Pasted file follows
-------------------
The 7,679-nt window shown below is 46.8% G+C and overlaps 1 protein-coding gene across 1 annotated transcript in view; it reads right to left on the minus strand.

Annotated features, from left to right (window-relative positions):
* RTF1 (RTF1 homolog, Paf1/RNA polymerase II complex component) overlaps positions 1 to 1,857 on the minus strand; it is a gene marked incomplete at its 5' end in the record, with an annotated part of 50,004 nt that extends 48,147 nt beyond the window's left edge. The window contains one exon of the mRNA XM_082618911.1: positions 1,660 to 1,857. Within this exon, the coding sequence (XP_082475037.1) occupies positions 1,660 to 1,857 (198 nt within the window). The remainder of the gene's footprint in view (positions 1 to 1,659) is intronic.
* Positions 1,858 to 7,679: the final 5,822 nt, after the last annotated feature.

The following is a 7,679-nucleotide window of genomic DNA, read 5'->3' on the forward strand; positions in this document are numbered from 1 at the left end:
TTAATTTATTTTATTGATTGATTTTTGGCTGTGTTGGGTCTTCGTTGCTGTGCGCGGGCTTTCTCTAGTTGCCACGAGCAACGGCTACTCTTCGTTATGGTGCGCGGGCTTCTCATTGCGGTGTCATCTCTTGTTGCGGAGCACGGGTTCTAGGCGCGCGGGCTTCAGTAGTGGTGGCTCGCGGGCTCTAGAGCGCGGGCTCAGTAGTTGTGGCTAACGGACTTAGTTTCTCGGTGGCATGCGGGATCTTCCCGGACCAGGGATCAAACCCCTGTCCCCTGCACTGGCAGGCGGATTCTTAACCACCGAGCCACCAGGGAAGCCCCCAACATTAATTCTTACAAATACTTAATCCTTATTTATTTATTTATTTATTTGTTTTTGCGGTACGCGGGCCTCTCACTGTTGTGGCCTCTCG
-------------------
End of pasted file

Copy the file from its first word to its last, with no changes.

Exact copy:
The 7,679-nt window shown below is 46.8% G+C and overlaps 1 protein-coding gene across 1 annotated transcript in view; it reads right to left on the minus strand.

Annotated features, from left to right (window-relative positions):
* RTF1 (RTF1 homolog, Paf1/RNA polymerase II complex component) overlaps positions 1 to 1,857 on the minus strand; it is a gene marked incomplete at its 5' end in the record, with an annotated part of 50,004 nt that extends 48,147 nt beyond the window's left edge. The window contains one exon of the mRNA XM_082618911.1: positions 1,660 to 1,857. Within this exon, the coding sequence (XP_082475037.1) occupies positions 1,660 to 1,857 (198 nt within the window). The remainder of the gene's footprint in view (positions 1 to 1,659) is intronic.
* Positions 1,858 to 7,679: the final 5,822 nt, after the last annotated feature.

The following is a 7,679-nucleotide window of genomic DNA, read 5'->3' on the forward strand; positions in this document are numbered from 1 at the left end:
TTAATTTATTTTATTGATTGATTTTTGGCTGTGTTGGGTCTTCGTTGCTGTGCGCGGGCTTTCTCTAGTTGCCACGAGCAACGGCTACTCTTCGTTATGGTGCGCGGGCTTCTCATTGCGGTGTCATCTCTTGTTGCGGAGCACGGGTTCTAGGCGCGCGGGCTTCAGTAGTGGTGGCTCGCGGGCTCTAGAGCGCGGGCTCAGTAGTTGTGGCTAACGGACTTAGTTTCTCGGTGGCATGCGGGATCTTCCCGGACCAGGGATCAAACCCCTGTCCCCTGCACTGGCAGGCGGATTCTTAACCACCGAGCCACCAGGGAAGCCCCCAACATTAATTCTTACAAATACTTAATCCTTATTTATTTATTTATTTATTTGTTTTTGCGGTACGCGGGCCTCTCACTGTTGTGGCCTCTCG